I am violating my own rule here. My rule is I don't review books by people I know well enough to hug.
I know Mary Hahn well enough to hug, and to kiss on the cheek. Both of which things I did last time I saw her, the day after I finished reading this book. I think you would, too.
Mary's an old friend of my parents - I think her first husband and my dad went to college together? Maybe mom was a bridesmaid? She and my mother were pregnant with their first children at the same time, and compared notes. Some time after those girls (one of them me) were born, she and my parents more or less lost touch.
Mary started working as a school librarian, and in the mid-1970's started writing novels for children. Mysteries. Ghost stories. And though most of these stories stay well within the range of "comfortably spooky" - excellent choices for middle-grade readers who crave just enough chill to keep them turning pages, but not enough to keep them up at night - that's still thirty-some years' worth of haunted houses and restless spirits, guilt, revenge, and loss.
And now we know why.
Mister Death's Blue-Eyed Girls is set in 1956, in Baltimore, in a toned-down Happy Days environment of sleeveless blouses, Revlon lipstick, and ducktail hairdos. Real Leave-It-To-Beaver territory. Making her way through this tepid time is Nora Cunningham, too tall and too thin for the '50's, too thoughtful and maybe too sensitive too. Nora sees everything around her through a lens of self-comparison: she examines her position on the girlhood popularity scale, agonizes over her lack of experience with boys, pays serious attention to her hair.
Which is to say - Nora is fifteen. There's an entry in my diary from May of 1980, when I was about the same age, listing my goals for the summer. I remember it clearly: "1. Get a tan 2. Get a man 3. Grow my nails." Are these simple goals, from a simpler time? No, they for damn sure are not. Did I achieve any of them that summer? Also no. Maybe I got a tan.
Even before Nora's early-summer days twist suddenly into nightmare, this book is an extraordinary book. This character is so naked to the reader, so painfully easy to identify with. Mary is going on seventy-five years old, but has seemingly shot body and soul back into the head of a teenage girl - reading Nora's thoughts is like dropping feet-first into a shockingly cold pool. I read a lot of damn YA, and very rarely do I encounter a character so convincingly inhabited.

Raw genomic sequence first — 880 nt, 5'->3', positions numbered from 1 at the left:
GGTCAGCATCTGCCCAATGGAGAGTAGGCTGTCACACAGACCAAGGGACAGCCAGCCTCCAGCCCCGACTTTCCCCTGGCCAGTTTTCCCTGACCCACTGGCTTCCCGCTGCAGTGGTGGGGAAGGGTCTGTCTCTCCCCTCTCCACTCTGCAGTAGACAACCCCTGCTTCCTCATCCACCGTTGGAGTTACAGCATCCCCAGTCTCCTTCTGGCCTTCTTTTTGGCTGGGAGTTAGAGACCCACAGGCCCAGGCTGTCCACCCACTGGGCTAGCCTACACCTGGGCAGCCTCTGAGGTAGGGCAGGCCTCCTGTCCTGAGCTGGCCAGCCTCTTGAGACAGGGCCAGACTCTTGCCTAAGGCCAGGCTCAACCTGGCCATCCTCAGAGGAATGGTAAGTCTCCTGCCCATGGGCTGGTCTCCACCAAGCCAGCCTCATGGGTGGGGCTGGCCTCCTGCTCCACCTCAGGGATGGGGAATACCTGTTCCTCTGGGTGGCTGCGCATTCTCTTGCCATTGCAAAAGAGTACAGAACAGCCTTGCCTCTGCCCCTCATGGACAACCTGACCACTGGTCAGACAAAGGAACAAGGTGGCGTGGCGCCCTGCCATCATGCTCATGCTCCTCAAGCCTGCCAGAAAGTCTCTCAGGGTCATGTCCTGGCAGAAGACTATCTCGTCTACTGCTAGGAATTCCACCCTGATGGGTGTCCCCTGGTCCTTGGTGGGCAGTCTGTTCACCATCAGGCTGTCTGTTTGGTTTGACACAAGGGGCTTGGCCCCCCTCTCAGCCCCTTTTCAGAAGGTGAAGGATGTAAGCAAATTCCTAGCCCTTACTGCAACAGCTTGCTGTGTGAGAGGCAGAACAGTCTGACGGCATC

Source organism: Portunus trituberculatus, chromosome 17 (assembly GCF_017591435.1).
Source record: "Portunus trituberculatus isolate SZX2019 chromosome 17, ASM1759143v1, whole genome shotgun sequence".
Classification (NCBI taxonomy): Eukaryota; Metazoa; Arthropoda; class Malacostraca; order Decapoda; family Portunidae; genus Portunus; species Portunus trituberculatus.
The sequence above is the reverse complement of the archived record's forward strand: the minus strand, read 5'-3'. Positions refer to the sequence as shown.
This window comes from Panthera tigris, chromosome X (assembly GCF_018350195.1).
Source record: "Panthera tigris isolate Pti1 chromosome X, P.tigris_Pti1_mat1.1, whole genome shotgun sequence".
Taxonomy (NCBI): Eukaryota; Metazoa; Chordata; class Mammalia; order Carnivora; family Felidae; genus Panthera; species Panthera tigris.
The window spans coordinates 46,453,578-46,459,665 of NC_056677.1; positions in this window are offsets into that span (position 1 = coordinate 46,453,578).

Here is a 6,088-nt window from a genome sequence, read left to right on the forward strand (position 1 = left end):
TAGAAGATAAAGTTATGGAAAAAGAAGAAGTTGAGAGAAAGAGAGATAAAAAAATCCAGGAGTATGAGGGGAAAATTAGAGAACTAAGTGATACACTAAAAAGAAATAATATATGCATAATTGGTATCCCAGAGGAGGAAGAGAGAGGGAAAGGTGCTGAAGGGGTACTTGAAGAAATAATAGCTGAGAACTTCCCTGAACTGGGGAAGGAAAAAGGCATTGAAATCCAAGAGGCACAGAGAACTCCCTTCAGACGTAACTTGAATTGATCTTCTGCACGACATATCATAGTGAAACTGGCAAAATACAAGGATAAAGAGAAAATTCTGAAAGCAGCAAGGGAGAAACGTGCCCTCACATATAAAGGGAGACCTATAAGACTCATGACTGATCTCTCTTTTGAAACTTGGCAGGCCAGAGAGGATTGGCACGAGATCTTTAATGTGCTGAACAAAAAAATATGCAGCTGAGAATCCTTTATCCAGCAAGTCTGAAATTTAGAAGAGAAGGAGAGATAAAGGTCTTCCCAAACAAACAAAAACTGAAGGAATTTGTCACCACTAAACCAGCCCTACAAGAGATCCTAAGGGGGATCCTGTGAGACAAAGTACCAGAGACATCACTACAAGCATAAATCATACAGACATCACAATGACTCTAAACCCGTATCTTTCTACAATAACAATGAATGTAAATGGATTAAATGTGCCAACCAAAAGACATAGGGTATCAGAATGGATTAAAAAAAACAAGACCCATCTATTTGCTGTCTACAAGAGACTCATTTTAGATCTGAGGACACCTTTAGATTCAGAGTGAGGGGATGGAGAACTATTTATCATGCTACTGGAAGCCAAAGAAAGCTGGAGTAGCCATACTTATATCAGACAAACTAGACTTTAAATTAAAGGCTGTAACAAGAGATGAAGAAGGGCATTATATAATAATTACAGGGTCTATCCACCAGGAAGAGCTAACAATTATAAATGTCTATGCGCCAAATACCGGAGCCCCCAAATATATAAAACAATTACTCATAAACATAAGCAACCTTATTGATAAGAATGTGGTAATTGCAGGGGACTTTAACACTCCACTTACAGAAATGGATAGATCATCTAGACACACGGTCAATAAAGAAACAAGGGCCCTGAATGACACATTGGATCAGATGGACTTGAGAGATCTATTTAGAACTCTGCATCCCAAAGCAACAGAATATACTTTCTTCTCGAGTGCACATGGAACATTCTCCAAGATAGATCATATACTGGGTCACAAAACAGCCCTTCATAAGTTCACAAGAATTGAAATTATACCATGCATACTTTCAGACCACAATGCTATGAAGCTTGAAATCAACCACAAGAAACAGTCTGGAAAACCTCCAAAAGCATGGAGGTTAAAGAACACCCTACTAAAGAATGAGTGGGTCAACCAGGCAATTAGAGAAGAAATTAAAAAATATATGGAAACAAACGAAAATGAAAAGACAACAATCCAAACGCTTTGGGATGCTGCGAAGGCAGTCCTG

Maybe that's it. Maybe Nora is haunted, like so many of Mary's other characters. But I'm getting ahead of myself.
What happens to Nora is what happened to Mary - two of her friends are murdered. Their bodies are found in the park just a little way from where Nora and her best friend Ellie are walking. Nora's shock, her fear, her anger play out in dozens of different ways, reverberating through the book and through her head. This disorder pushes her away from some people and pulls her closer to others - I supposed this is what people mean when they describe emotional events as "seismic." It's meticulously depicted, almost hypnotic. Entirely devoid of cliche.
And while Mister Death's Blue-Eyed Girls isn't strictly a "scary story" like most of Mary's other books, it is nonetheless horrific and suspenseful.
Not too many people can point to a single event that separates their childhood from the moment they begin to become adult. In Nora's case, and I suppose in Mary's, there is moment of violent awareness, like a shining guillotine blade, that severs everything the child knows - about people and their motivations, about friendship, even about God - from the things the adult will learn. Mister Death's Blue-Eyed Girls is like a time-lapse photograph of that moment. It unfolds over days and months, its magnitude dissipating only to swell again.
I reconnected with Mary at Book Expo a few years ago. She hadn't seen me in 40 years. I of course remembered her not at all - I'd been a toddler then - but I knew she was a friend of Mom's, and I certainly knew her work. I had been happily handing her books to thrill-seeking middle graders for years.
But the fact is, we don't know each other all that well. I know that we both like shirtwaist dresses and penny loafers. She can't drink rum - I can. But I don't think that it's this familiarity and affection that makes me appreciate this book so strongly. I don't even think it's because I was a teenager in Baltimore too. (Although I will hand this book especially to any girl who is or has ever been a teenager here - the landmarks do make us smile.)
Mary told Roger Sutton of the Horn Book that writing Mister Death's Blue-Eyed Girls "made me like my teenage self more. It made Nora seem very dear to me, like she was this little part of me that I remember so vividly." We should all have a chance to forgive our teenage selves like this. If I ever met her, I would give mine a hug. Failing that, I will unapologetically hug Mary.